I attended the exhibit at the ICA, “When Home Won’t Let You Stay.” One piece of art that really stuck out to me was created by Camilo Ontiveros called Temporary Storage: The Belongings of Juan Manuel Montes. Ontiveros had constructed a large sculpture of “stuff” belonging to Juan Manuel, who is believed to be the first DACA recipient to be removed from the U.S. under Trump. On a larger scale, this sculpture is representing the lives that these immigrants are forced to leave behind. It’s illustrating immigrants as individual human beings instead of a stereotyped “they.” I think it’s helping those viewing the art piece to sympathize with those who are forced to leave. The idea behind it is that if someone sees Montes’ belongings they are more likely to understand how hard it might be because he owns things that many of us possess. His name only evokes so much sympathy from a viewer. By seeing his belongings we’re seeing a little bit into their lives, understanding who he is as a person, which is what makes it more painful when trying to understand what it might be like to be an undocumented immigrant. It poses the question, “What if this was me?” I think we generalize undocumented immigrants as one big group often, which seems to make any listener or viewer feel unattached from the situation. However, by trying to show Manuel’s personality and interests through his belongings, Ontiveros is allowing his audience connect to Manuel on a personal level by demonstrating that he is similar to many American citizens even though he is an immigrant.

Xaviera Simmons’ Found the Sea Like a River, 2018

The second painting that I was really interested in was Xaviera Simmons’ Found the Sea Like a River. Simmons painted a small excerpt of Columbus’s diary that is interpreted in her own words. She is highlighting the fact that he mentions more about the scenery and beautiful landscapes than the atrocities committed on the native peoples he encountered. He is portraying a false image of his journey to make him appear as the good guy. I thought it might connect to some viewers on a personal level in the sense that they feel their situation is ignored or at the very least, put in a better light than it should be. On a larger scale, I think people can see how this relates to a lot of our history, even today with undocumented immigrants in the U.S. I didn’t truly understand Simmons’ purpose in creating this piece until after I read the description and that’s why it stuck out to me so much. I think it’s really interesting how she is putting on display something regarding immigrants and their mistreatment from so long ago, yet she’s making it clear that this situation is still very relevant today. She’s making the point that from the very beginning of America, we have ignored the sufferings that many minorities face. Also from the description, I thought it was interesting how they described Simmons as putting something very personal (Columbus’s diary) on a public display. Again, I think most viewers would need to read the description to understand this, but once they do, many might see how significant it is. It’s like Columbus is lying to himself and that he believes what he is doing is truly right, therefore he doesn’t need to talk about it.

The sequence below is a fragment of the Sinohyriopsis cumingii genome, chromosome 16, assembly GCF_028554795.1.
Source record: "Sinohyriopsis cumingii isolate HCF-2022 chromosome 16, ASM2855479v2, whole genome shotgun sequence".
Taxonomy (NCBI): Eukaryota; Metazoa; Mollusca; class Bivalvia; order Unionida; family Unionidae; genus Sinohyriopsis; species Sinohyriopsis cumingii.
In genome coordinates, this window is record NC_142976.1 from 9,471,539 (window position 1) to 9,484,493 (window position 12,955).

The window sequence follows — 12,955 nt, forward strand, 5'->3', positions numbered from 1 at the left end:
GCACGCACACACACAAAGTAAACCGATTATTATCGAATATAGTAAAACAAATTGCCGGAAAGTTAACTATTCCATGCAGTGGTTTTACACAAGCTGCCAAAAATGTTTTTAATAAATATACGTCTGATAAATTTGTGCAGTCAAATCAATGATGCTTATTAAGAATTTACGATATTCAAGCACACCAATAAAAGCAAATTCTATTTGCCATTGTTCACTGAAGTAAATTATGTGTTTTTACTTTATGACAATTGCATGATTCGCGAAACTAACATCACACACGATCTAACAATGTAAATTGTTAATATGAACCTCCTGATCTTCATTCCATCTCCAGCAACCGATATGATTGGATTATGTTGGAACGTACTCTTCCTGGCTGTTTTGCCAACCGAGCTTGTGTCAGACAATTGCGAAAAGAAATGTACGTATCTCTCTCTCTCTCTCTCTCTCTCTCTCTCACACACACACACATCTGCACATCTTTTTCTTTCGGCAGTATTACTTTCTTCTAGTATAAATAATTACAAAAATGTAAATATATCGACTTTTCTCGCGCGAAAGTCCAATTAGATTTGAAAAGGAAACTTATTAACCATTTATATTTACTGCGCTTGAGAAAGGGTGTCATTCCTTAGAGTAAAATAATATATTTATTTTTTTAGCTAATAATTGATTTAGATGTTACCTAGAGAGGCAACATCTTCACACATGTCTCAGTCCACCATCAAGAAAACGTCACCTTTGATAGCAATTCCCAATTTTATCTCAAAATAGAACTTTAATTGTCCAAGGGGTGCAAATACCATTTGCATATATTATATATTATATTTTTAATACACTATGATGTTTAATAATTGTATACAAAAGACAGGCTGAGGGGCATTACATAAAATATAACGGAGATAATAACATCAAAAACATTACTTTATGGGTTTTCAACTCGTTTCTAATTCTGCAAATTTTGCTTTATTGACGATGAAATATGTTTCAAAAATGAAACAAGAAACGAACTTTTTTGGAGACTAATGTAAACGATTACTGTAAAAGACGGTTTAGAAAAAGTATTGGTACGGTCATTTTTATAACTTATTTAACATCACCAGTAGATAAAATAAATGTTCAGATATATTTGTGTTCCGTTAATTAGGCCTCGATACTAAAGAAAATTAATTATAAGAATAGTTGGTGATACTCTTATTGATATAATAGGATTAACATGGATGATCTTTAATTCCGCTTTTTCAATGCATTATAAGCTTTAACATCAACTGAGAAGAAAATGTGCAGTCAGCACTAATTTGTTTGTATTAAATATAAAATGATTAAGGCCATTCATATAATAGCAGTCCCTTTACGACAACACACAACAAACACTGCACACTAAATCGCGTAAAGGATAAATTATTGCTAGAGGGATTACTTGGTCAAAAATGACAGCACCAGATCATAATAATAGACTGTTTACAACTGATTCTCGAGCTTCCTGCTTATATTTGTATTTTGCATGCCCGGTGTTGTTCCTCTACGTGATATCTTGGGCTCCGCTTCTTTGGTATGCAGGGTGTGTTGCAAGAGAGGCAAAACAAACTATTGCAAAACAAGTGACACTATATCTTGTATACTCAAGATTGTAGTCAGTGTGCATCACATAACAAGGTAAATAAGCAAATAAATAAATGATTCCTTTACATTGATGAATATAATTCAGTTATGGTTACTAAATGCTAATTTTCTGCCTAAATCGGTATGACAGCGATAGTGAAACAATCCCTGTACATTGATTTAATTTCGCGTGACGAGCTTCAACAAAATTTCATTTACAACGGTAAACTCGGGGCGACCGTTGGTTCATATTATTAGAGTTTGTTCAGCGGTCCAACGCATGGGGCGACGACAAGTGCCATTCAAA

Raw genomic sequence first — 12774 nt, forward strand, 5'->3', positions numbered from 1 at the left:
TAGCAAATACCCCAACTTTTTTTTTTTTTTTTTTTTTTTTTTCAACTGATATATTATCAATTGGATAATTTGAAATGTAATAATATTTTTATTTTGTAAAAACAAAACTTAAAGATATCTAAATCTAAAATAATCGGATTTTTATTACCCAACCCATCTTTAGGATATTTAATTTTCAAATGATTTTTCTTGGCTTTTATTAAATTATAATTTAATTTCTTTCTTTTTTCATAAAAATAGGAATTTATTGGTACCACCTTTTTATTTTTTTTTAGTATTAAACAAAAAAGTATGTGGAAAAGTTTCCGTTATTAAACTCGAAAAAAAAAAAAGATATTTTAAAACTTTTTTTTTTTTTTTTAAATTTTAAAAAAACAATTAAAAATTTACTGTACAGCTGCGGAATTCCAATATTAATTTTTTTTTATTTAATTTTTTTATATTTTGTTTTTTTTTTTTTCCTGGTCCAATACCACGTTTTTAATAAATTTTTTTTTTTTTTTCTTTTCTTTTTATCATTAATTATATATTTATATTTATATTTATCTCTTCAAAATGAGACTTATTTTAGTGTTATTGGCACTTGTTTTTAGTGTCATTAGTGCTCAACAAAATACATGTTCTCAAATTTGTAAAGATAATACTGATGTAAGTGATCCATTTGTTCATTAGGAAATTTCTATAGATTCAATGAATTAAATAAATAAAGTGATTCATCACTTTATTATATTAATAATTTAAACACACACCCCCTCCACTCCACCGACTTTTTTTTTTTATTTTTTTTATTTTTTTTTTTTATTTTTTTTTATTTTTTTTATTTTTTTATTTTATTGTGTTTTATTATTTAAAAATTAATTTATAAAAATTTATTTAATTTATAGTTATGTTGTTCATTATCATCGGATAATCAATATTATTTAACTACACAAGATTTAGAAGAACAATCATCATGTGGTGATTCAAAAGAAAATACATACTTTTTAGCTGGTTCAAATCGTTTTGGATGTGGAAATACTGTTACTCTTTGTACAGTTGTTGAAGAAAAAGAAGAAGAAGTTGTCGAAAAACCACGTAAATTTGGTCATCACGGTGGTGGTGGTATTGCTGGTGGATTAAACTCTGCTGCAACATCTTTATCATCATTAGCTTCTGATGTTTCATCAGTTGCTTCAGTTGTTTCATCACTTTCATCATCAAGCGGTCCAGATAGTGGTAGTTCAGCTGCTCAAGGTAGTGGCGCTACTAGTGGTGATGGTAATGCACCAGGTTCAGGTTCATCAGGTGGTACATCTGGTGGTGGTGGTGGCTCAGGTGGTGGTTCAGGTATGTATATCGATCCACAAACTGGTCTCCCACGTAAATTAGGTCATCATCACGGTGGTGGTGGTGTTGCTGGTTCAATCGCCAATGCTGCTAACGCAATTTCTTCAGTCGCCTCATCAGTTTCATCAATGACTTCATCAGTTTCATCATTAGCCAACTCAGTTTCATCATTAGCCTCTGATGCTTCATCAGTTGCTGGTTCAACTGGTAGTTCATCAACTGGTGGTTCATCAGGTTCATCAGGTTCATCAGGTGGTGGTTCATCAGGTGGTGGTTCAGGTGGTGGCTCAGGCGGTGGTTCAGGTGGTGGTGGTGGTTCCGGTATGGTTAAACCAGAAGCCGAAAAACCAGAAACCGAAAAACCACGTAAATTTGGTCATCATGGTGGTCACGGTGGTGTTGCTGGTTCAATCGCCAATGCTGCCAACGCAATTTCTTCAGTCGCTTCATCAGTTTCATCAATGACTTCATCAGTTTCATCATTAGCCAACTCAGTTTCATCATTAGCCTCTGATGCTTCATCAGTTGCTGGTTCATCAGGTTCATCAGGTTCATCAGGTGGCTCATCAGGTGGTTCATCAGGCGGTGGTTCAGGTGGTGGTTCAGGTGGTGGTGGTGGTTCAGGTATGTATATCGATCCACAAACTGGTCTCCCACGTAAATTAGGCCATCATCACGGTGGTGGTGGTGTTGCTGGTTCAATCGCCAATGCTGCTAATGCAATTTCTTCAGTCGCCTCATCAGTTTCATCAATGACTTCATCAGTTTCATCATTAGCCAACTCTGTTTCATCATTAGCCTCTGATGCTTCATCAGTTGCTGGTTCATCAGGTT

Posts: 23

Here for Keeps

Guillermo Galindo, Exterminating Angel, 2015

This is a sound sculpture. It was built to resonate. Being built from pieces of the U.S.-Mexico boarder barrier, there is no way it couldn't. Here are these materials that were made to Keep people out, and they have been changed to represent the "migration of sound". All of these materials in their original state would surely instill some fear, most especially the drag chain in my opinion, and the piece does still look foreboding as it is. However, its purpose and it appearance create an interesting juxtaposition, because now these fearful this are a gong, an instrument that can produce a calming sound. I think this represents a duality in the migratory process. While one my feel fear and unease in the beginning, there is always a sense of assurance and anticipation. Another thing that's striking about this is that these pieces of the wall were not meant for us as citizens to see. We are not meant to worry about the struggles of the people fleeing to our country. We are not meant to know that we are keeping them out. We are not meant to know they are here. Galindo wanted this to honor the presence of migrants, and by reminding the people of the barriers those migrants must overcome, he does juts that.

Hayv Kahraman, Bab el Sheikh, 2013

This one is my favorite out of the whole exhibit. Before even reading the description, the mixing of cultures with the influences of both traditional Japanese art and the renaissance figures really stood out to me. Kahraman created this piece to express the disconnect she felt to the country of her origin. The woman, or collective "she" seem simultaneously out of place and a part of the floor plan of this traditional Baghdadi home. This very accurately portrays the dichotomy experienced by refugees, especially the children, who end up spending most of their lives away from their birthplace. The bodies of being painted as sort of shadows across the floor seem to represent the vestiges of memories of a place that was for Kahraman, sort of a memory she can't reach. She was interested in representing the multitude, the millions upon millions of people ever displaced from their homes. The experience must be extremely alienating when you don't belong form the place you left behind, nor to the place you are going.